WHILE we know that television presence is not moral presence—that is, you cannot hear Mass by television or radio—its impact grows ever stronger. When colour comes, hardly anyone will he really present on great occasions. The millions who have watched the Papal Mass and Coronation on TV undoubtedly saw much more of the ceremony than the wildly clapping congregation. For who have seen in closetip the solemn moment of consecration will be likely to forget it. It was intensely moving—and one certainly felt present in some very strong way. The actual coronation on the balcony was, by comparison, a much less solemnlooking moment. perhaps because the setting was more familiar. Perhaps, too, the Holy Father, who must have been very tired, was anxious that the final ceremony should not take too long. I am sure that many who heard him as commentator would wish to thank Mgr. Tomlinson for the excellence and clarity of his explanation on ITV. Another Monsignor (these titles, I am told, in fact lapse after the death of a Pope until they are renewed by his successor) who deserves our thanks is Mgr. Worlock who has been living at the end of a telephone. Much of the accuracy and excellence of the reporting in the national press of recent papal events is due to his untiring work and of those who helped him.
Change of Style
THE story about the Holy Father which will most interest Catholic journalists all over the world is the one of his early visit to the Osservatore Romano and his request to its editor, Count della Torre, that the paper should now give up the exaggerated complimentary language traditionally used in connection with the activities of the Pope. Every Catholic paper has to take the Osservatore which. though unofficial, is the quicker source of papal texts. A curious feature of the old style is not only that the Pontefice is always augusto. but that everything he does becomes venerato, So we get ; "Ecco testo del venerato radiomessagio." Now the radio address of John XXIII is introduced quite simply with the words: "Diamo it moo del radio
message° clue it Sontmo Pornefice Giovanni XXIII. questa mattina mercoledi, dalla Cappello Sestina, ha diretto al Mondo intero"
The 3 Sunday R's
ANOTHER TV programme that
has brought a good many letters is Gilbert Harding in the " ).ions' Den ", the Lions being the Welsh Lord's Day Observance Society I thought Gilbert Harding was in general magnificent, especially in his insistence that people should in large measure be allowed to judge these matters for themselves. But he made a mistake, I am sure inadvertently, in not bracketing with church attendance for believers rest from servile work. Servile work has become a term rather hard to define these days, but it is surely clear that Sunday should be a day of rest, relaxation, and recreation. People may and must differ as to how these three R's should be realised, and it is inevitable that a minority has to work on Sundays for the general good, but it was certainly unfortunate that Gilbert Harding seemed to stand for church and recreation only.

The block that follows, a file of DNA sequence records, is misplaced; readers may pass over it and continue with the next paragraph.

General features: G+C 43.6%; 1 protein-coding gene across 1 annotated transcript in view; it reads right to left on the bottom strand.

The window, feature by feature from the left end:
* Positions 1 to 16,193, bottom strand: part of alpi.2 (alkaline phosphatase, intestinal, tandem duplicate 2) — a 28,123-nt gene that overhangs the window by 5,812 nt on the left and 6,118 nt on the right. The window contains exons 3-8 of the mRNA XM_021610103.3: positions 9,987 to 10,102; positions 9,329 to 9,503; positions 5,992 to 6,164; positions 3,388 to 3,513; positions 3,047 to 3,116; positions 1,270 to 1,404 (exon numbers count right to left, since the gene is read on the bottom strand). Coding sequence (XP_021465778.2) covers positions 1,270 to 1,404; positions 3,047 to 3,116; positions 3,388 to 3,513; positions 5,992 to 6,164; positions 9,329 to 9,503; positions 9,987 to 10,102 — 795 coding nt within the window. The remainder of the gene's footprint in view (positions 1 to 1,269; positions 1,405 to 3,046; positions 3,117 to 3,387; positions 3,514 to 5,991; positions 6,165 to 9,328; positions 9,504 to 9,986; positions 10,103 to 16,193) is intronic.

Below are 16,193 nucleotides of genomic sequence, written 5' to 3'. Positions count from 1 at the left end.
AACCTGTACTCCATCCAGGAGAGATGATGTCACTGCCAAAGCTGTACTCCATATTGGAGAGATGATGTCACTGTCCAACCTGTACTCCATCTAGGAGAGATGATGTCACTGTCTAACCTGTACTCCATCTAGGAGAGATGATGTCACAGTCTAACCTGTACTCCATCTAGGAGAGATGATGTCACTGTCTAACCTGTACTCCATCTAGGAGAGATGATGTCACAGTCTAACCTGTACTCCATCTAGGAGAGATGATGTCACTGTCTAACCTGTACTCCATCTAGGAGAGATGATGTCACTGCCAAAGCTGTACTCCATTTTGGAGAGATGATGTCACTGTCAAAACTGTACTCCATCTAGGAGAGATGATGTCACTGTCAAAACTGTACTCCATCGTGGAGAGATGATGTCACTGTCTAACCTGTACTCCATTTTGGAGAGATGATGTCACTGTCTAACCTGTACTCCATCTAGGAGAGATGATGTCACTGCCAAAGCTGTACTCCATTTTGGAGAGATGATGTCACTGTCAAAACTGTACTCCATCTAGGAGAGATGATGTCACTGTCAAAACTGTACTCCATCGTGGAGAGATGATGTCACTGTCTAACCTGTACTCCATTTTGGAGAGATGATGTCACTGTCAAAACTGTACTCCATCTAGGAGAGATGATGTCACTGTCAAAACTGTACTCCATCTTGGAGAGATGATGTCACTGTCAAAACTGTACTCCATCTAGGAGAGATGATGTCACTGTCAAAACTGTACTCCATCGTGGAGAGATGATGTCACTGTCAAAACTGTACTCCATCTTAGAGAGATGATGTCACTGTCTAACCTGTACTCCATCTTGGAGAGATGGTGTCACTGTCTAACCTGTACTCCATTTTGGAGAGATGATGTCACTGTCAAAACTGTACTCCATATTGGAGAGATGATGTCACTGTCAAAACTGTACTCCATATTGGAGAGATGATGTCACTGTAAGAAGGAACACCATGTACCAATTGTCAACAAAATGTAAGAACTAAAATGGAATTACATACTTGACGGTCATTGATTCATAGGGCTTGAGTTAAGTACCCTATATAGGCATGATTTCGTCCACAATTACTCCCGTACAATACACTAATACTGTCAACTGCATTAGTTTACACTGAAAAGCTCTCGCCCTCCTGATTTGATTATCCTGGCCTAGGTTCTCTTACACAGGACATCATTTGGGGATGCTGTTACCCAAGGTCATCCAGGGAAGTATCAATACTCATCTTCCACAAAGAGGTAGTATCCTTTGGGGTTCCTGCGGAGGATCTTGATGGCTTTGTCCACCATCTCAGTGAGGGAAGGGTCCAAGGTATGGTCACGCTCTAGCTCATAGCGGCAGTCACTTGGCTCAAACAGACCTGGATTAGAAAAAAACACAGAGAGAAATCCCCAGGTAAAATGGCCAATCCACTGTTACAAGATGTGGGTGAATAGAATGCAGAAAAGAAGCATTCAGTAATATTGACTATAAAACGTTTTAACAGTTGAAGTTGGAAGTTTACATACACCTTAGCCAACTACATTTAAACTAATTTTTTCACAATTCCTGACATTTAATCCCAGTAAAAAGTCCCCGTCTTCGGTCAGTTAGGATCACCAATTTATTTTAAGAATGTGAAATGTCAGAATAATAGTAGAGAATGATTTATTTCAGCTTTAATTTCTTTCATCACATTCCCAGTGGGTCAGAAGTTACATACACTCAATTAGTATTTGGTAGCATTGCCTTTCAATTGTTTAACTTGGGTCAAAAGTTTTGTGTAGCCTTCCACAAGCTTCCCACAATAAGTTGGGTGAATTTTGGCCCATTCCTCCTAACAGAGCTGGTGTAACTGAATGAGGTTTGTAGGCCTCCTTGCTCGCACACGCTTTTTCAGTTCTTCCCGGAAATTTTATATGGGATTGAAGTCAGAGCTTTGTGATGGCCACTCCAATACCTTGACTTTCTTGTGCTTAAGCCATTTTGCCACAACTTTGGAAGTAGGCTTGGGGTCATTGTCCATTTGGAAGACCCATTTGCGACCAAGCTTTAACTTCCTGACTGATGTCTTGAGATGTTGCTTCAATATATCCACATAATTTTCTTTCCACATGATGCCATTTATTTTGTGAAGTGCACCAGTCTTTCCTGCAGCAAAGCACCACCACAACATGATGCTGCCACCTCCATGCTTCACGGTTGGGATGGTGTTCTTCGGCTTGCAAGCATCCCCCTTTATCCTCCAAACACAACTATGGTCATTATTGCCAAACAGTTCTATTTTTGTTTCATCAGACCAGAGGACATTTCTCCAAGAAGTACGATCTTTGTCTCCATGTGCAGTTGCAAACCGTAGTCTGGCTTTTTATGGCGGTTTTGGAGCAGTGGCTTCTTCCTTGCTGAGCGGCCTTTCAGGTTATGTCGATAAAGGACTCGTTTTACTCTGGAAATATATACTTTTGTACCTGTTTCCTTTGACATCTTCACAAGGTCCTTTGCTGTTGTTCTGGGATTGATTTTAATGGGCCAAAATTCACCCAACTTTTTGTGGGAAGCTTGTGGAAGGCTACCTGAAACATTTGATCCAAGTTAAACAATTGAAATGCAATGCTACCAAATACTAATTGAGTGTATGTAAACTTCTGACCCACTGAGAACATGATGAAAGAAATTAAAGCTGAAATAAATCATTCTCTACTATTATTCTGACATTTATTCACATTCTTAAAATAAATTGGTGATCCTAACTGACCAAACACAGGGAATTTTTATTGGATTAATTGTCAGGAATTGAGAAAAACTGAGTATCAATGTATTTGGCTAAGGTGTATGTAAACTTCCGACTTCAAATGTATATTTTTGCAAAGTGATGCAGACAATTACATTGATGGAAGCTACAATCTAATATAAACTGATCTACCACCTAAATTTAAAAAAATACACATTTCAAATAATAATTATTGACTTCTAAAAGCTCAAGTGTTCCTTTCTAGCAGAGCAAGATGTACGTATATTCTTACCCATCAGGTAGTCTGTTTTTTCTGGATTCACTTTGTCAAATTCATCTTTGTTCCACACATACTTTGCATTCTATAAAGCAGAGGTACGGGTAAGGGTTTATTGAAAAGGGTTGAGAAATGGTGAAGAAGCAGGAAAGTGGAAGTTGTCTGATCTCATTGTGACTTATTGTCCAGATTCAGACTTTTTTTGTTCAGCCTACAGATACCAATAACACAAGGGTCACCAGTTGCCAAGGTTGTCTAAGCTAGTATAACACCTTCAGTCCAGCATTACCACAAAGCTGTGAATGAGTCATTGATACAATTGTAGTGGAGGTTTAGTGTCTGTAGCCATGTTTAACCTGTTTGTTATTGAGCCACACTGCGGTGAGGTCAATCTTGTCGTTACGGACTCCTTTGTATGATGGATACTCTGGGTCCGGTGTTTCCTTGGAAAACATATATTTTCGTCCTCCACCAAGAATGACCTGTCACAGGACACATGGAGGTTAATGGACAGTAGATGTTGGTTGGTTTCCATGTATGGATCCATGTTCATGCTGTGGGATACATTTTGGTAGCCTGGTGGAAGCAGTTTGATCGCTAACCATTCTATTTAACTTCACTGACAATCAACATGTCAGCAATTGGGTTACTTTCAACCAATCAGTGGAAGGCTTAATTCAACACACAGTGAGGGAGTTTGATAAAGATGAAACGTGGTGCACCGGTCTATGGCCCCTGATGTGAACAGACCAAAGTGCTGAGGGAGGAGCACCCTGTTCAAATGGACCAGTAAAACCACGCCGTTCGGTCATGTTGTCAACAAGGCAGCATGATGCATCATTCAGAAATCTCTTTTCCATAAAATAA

I AM sure that many priests will be specially interested in the views of Bishop Walsh of Aberdeen on the question of whether the Breviary recited in private is best recited in Latin, as is the obligation today. The bishop writes in "Amen," the journal of the Vernacular Society in the U.S.A. " If the office is recited in private by the priest," he writes, " a uniform language seems no more necessary than a uniform language for the sacred scriptures, of which the office is largely composed. Our preaching ought to be soaked in Scriptural thought. The psalms are the backbone of the divine office. Even though a priest relish his Latin breviary for his own spiritual life, if the breviary is to provide the manna (food) for his preaching, it should be read in the vernacular. As things are. we have to some extent to learn the sacred scriptures twice. It is not that nu, 'wipee sr.
less educated than they used to be. Never were priests better educated. Never were there better priests. But Latin has ceased to be the background of our literature and of our general reading."
FitOM the Catholic Film lust! tote comes a letter asking me to help in making more widely known the " Handbook and Film Catalogue " of the Institute, which has been put to ether to meet the wishes of Pius XII in the encyclical Miranda Prorsus. The "Handbook," which is illustrated and gives all relevant particulars of 16mm. films that may be hired from the Institute and other valuable information, costs half-a-crown. It is obtainable from the C.F.I. at 9, Lansdowne Road, London, W.11.
OU R correspondent in Rome adds a PS., which 1 cannot forbear quoting. "My first call to you (in the middle of the night) was delayed by London first giving me a wrong number. I was answered by a sleepy, irascible and very Protestant retired colonel (7) who snapped: ' I don't know who you are I don't know why you're ringing me. And I don't give a damn who the Pope is. and you can tell him so with my love.
Good-night.' " Fair enough, in the circumstances — and our apologies to the colonel.
Daily Mass Guide
SUN., NOV. 9. DEDICATION OF THE ARCHBASILICA OF OUR HOLY SAVIOUR. d. 2 cl. Comm. of the 24th Sunday after Pentecost (fifth after Epiphany). Creed. (White).
MON., NOV. 10. S. Andrew Avellino. d. Comm. of SS. Trypho & Comps. (White).
TUES., NOV. 11. S. Martin of Tours d. Comm. of S. Menna. (White).
WED.. NOV. 12. S. Martin. Pope. sp. (Red).
THEIRS., NOV. 13. S. Didacus. sp. (White).
FRID., NOV. 14. S. Josaphat. d. (Red).
SAT., NOV. 15. S. Albert the Great, d. Creed. (White).
SUN., NOV. 16. TWENTYFIFTH SUNDAY AFTER PENTECOST. d. Mass of 6th Sunday after the Epiphany. Creed. Preface